the plank in my eye…

Ever since we have committed to adopting Auggie, I have been noticing a pattern. A pattern of complaining about blessings. Whining about privileges. I think we have always done this, I just haven’t noticed quite how much until confronted with the reality of adopting another child. A child in a poverty-ridden country. A child with special needs that isn’t afforded the medical care I so readily take for granted. Auggie is changing the way we look at the world even before his much-anticipated arrival.

I am pretty sure we are raising entitled (fancy word for spoiled) children. I know this because when I reminded the kids to clean up their rooms, the response I got would be what I would expect if I requested that they please saw off their arm with a dull, rusty hacksaw. (as opposed to putting away a few of their strewn-across-the-floor items) I was informed by one wayward child that I was disrupting his “me” time.

I pointed out that “me” time for this mom means hiding in the bathroom for 5 minutes letting my children assume I am having some sort of horrible digestive malfunction and eating my secret chocolate stash…I thought this would get some sort of oh-poor-mom reaction…but the silly child was unaffected. All I got as a response was: God says SHARE. (as in share my hoarded Hershey Bars)

This lovely conversation was followed by stinky attitudes. Followed by crying and whining about putting away the clean towels they use to dry themselves off when they take a hot shower. In our temperature-controlled house. In their designated, separate “boys and girls” bathrooms.

I was annoyed.

After this ridiculous display, I initially felt beastly for taking away from their sit-around-me-time to have them straighten up their rooms…for like 2 seconds. Then I just got grossed out. Clearly, this attitude thing has got to go. And clearly, it is my fault for letting it go on and on this morning…

So, what did I do? I took a trash bag into the rooms piled to the brim with unneeded, unnecessary stuff. I filled the trash bags, loaded up the bus, and we all drove to our local-ish Hospice Store and donated it. The end.

Our kids.
I do realize I have basically well-behaved children. We, in fact, have lovely children. But, they are still children. Driven by wants. Obsessing over what they “NEED!” (like phones, tools, dirt bikes, Nike socks, movies, music, etc.) And just because they say “yes, ma’am” and “no, sir.” And just because they are basically polite does not prove they are not spoiled.

And then reality hit…My children act like they are entitled because I act entitled. I feel I deserve my house, bus, air-conditioning, heating, hot and clean water, cold and clean water. Three meals a day and snacks. Dinner out every-so-often. Coffee. Vacation once every few years. Road trips. At some point I decided to confuse needs and wants, burdens and blessings…

This year, my biggest “problems” have been what school curricula we should order for the kids, how I will squeeze in all of their activities, and choosing a new doctor… No starvation. No terminal illness. Not one. And yet, I can still easily drum-up some sort of complaint.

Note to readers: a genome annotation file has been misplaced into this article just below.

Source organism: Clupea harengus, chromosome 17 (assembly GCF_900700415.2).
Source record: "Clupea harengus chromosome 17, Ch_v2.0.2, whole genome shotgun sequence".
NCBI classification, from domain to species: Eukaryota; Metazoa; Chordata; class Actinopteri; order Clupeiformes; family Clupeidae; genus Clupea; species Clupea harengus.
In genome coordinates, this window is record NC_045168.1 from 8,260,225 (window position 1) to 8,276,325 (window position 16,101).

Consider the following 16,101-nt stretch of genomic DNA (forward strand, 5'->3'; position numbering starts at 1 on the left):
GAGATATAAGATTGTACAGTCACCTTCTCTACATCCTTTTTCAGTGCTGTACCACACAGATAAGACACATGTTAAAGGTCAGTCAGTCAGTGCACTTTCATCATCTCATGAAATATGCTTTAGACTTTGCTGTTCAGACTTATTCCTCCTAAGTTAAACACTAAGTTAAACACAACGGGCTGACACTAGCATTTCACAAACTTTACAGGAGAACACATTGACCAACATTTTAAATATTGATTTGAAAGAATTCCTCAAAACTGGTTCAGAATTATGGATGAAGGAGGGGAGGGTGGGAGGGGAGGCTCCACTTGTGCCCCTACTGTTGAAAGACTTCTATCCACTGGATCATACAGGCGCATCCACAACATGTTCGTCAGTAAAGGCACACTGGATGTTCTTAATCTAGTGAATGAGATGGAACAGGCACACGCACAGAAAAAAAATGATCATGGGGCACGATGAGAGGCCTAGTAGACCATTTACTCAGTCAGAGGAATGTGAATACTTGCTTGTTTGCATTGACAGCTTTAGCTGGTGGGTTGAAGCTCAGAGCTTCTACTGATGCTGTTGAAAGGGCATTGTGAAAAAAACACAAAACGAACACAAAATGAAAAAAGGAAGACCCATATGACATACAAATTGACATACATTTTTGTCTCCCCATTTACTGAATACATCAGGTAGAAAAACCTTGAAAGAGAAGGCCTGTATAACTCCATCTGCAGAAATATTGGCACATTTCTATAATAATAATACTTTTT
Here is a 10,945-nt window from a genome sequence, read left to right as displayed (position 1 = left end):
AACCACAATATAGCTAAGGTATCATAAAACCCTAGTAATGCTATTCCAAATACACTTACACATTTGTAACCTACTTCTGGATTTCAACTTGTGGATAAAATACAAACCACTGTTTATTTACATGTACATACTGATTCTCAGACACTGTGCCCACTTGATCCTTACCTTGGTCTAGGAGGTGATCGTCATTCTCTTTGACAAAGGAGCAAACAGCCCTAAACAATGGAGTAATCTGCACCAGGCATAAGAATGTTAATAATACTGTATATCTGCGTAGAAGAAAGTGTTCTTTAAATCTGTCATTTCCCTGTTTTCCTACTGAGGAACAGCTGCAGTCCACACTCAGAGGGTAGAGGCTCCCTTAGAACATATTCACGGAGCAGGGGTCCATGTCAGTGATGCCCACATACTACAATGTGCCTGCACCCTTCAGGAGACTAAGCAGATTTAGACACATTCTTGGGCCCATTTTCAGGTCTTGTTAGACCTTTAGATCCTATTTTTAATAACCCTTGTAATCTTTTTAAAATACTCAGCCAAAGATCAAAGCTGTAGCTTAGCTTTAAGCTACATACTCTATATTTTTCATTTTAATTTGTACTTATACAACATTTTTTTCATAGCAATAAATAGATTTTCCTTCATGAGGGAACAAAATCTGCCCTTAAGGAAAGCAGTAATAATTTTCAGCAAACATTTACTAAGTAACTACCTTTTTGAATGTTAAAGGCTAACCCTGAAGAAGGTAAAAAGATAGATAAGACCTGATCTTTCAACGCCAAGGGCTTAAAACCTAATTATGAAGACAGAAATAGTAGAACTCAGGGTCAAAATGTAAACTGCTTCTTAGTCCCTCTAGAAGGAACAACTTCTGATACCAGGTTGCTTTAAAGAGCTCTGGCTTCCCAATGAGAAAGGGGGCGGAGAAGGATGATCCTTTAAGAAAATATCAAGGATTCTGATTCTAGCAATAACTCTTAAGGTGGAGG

September 24…Enter Auggie, the boy we hope to adopt. Enter education about how orphans with special needs are treated in Auggie’s country. Enter a burden not just for orphans in the USA but a burden for orphans worldwide. A hurting disgust for injustice. From this new journey pours a deep rooted hatred of my own long-lived, long-fed love of comfort.

I have assigned value to trappings that have no value. I have consumed for the sake of consuming. I have devalued what is precious. I have put my wants ahead of other’s needs. All in the name of comfort. Which is really just self-indulgent entitlement. Gross.

I have made blessings into grotesque representations of their former selves…
I have taught my children to do the same.
Of course my children feel entitled. I started it. Conviction.


Matthew 7:3-5

“Why do you look at the speck of sawdust in your brother’s eye and pay no attention to the plank in your own eye? How can you say to your brother, ‘Let me take the speck out of your eye,’ when all the time there is a plank in your own eye? You hypocrite, first take the plank out of your own eye, and then you will see clearly to remove the speck from your brother’s eye.

So, now that the plank has been properly identified as mine. I will work on the painful extraction. The one I should have done long ago.

I don’t want to be the plank-eyed-person from Matthew that I am right now…I want to be this person:

“He has told you, O man, what is good;
and what does the LORD require of you
but to seek justice, and to love mercy,
and to walk humbly with your God?”
Micah 6:8

So, it has to change…
No more assigning value to those ridiculous items which hold such temporary, deceitful satisfaction.
No more pretending my life is oh-so-hard because the upstairs heater is broken and the repair man cannot come right now. No more allowing our children to have without understanding there are so many that have not. No more calling my wants needs. No more whining about privileges I enjoy so freely.

Less plank. More justice. More mercy.
I am working on it.

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